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AMD Zen 3 Release Date, Pricing and Spec Rumours

Once the undisputed market leader for desktop processors, Intel has been looking over its shoulder in recent years. 

The competition has been lead by fellow American company AMD, with its Ryzen chipsets rapidly increasing in popularity.  

Officially unveiled at CES in January 2020, the Ryzen 4000 series includes the Zen 3, a CPU specifically designed for desktop PCs. Codenamed Vermeer, it’s targeted primarily at gamers, but the performance it’s expected to offer will be beneficial in a range of different use cases.

AMD Zen 3 release date

We have official confirmation that the Zen 3 will be launched in October 2020, courtesy of CEO Lisa Su:

8 October is listed at the end of the 15-second clip, but it’s unclear whether that’s a release date or simply when the new chip will be officially announced. Even if it ends up being the latter, we’d still expect the Zen 3 to be available before the end of October. 

AMD Zen 3 price

There are no concrete rumours about how much the Zen 3 will cost, so our best guess comes from the pricing of the Zen 2:

  •  AMD Ryzen 9 3950X: US$749 (approx £590/AU$1,080) 
  •  AMD Ryzen 9 3900X: US$499 (approx £390/AU$720)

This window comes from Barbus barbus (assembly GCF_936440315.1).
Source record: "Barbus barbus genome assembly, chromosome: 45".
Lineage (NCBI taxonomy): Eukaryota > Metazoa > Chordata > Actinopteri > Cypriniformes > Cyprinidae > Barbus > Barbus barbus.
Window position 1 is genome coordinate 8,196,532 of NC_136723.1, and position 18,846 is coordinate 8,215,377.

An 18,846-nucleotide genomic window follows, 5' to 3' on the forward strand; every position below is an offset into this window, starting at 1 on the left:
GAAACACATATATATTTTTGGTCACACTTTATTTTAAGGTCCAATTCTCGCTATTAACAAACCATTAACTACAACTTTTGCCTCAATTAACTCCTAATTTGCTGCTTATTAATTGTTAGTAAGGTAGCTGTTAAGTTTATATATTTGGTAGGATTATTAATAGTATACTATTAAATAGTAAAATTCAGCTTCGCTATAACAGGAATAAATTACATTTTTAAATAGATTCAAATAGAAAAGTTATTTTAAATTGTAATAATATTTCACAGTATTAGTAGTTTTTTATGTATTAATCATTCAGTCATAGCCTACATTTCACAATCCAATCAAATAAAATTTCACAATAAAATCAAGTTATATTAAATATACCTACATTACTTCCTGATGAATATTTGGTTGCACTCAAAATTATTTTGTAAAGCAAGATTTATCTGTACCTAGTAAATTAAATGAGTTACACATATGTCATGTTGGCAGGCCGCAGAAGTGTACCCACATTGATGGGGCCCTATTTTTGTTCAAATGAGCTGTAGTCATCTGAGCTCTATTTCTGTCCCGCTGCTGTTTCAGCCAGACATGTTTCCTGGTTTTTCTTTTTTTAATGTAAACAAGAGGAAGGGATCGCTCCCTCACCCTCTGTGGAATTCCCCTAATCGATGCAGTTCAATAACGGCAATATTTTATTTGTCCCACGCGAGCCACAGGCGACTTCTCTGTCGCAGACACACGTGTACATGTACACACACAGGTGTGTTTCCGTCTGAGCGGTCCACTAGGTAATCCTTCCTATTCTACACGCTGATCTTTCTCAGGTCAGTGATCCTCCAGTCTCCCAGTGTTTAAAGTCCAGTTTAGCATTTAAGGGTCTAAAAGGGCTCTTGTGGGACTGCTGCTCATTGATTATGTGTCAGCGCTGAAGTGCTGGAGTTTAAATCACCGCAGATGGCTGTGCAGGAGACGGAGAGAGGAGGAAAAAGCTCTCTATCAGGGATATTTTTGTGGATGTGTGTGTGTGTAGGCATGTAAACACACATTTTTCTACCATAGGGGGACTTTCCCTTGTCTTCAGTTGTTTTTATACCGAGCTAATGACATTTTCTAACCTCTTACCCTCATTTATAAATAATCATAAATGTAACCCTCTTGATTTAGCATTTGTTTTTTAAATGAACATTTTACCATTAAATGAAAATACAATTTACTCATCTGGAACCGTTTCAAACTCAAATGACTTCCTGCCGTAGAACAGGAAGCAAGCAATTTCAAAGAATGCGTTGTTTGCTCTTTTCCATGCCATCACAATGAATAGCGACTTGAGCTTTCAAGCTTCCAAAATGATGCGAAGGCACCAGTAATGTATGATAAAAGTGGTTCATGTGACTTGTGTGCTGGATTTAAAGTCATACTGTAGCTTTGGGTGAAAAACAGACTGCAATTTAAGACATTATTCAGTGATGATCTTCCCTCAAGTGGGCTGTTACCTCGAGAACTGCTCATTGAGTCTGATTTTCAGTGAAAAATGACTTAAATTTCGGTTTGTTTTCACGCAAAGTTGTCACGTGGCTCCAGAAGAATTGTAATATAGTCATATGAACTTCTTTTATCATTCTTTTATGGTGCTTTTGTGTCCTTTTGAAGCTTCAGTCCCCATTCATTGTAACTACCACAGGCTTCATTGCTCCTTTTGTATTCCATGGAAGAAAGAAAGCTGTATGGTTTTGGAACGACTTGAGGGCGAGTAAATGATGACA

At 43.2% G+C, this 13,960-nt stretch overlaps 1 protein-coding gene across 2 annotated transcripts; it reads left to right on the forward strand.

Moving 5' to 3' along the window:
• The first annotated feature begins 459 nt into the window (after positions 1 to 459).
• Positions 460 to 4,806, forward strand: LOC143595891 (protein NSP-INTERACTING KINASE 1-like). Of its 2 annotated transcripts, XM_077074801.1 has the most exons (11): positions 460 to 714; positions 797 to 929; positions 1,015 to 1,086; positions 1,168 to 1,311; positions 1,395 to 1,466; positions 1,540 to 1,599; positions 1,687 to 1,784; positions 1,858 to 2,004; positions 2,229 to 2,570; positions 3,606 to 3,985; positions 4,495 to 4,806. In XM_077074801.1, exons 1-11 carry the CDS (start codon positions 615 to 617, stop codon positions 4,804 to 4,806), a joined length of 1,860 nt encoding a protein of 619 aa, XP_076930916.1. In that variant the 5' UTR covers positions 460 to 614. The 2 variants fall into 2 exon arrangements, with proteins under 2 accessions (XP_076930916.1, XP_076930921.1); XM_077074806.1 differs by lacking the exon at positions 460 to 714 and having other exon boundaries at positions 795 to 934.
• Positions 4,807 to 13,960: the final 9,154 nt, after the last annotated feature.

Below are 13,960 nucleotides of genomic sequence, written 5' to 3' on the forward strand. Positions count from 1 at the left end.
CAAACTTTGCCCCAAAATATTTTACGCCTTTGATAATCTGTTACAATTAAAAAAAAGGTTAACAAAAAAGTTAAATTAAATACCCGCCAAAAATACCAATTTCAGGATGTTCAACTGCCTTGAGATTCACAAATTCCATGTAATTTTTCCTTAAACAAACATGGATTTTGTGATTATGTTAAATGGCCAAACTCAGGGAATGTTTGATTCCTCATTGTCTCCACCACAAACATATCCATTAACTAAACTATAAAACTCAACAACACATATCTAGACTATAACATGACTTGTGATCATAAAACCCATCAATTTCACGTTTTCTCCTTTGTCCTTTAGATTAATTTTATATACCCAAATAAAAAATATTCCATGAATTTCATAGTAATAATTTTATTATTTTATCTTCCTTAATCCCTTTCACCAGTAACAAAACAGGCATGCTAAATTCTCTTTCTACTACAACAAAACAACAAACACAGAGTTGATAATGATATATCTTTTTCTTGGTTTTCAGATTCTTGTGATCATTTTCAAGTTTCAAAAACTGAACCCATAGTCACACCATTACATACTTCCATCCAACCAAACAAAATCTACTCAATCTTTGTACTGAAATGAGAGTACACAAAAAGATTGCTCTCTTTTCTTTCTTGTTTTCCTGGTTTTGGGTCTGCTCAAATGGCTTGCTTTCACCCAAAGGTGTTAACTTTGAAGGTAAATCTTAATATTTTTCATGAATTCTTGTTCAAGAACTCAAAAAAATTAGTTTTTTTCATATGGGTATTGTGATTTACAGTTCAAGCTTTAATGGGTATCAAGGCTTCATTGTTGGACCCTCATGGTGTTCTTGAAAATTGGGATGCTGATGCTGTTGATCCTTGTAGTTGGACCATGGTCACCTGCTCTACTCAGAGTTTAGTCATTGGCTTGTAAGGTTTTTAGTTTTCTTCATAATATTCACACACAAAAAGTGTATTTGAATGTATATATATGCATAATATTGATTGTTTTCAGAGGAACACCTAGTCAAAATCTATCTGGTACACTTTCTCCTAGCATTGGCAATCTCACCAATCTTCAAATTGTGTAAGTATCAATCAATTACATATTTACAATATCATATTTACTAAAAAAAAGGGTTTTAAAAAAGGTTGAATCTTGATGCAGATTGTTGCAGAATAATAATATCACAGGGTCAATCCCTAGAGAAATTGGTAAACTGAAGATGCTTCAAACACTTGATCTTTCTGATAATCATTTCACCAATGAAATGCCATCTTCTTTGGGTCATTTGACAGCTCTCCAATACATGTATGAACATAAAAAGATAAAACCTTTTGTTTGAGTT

•  AMD Ryzen 7 3800X: US$399 (approx £310/AU$580) 
  •  AMD Ryzen 7 3700X: US$329 (approx £260/AU$480) 
  •  AMD Ryzen 5 3600X: US$249 (approx £200/AU$360) 
  •  AMD Ryzen 5 3600: US$199 (approx £160/AU$290) 
  •  AMD Ryzen 5 3400G: US$149 (approx £139/AU$240) 
  •  AMD Ryzen 3 3300G: US$99 (approx £94/AU$144) 

The Zen 3 is also expected to have four main tiers of processing power, so we wouldn’t expect AMD to deviate too far on price. This is already lower than Intel’s equivalent, although efficiency improvements may drive the price down even further. 

AMD Zen 3 features and spec rumours

We’re expecting the Zen 3 to be a big step up over its predecessor, which was already among the most powerful CPU chipsets on the market. 

Retaining the ultra-thin 7nm infrastructure, the Zen 3 is expected to move to extreme ultraviolet (EUV) lithography. It is thought that this will allow for a 20% increase in performance as well as a 10% decrease in power consumption. There may also be higher clock speeds, especially with Zen 3 is expected to max out at an eye-watering 12 cores in the Ryzen 9 5900X.

However, AMD is also prioritising sustainability, in order to preserve the long-term performance of the chipset. This means the company may limit boost clocking speeds, but maintain them for a longer period of time. This shouldn’t have any adverse effect on its ability to handle even the most demanding PC games. 

In summary, we’re expecting a significant performance boost and reduced power consumption within the same 7nm body, all while keeping pricing the same or even less than its predecessor. On paper, it sounds like a winning formula, but it remains to be seen how well it holds up in real-world usage. 

We’ll update this article as soon as we know more. In the meantime, check out AMD’s upcoming series of GPUs, known as the Radeon RX 6000 Series.

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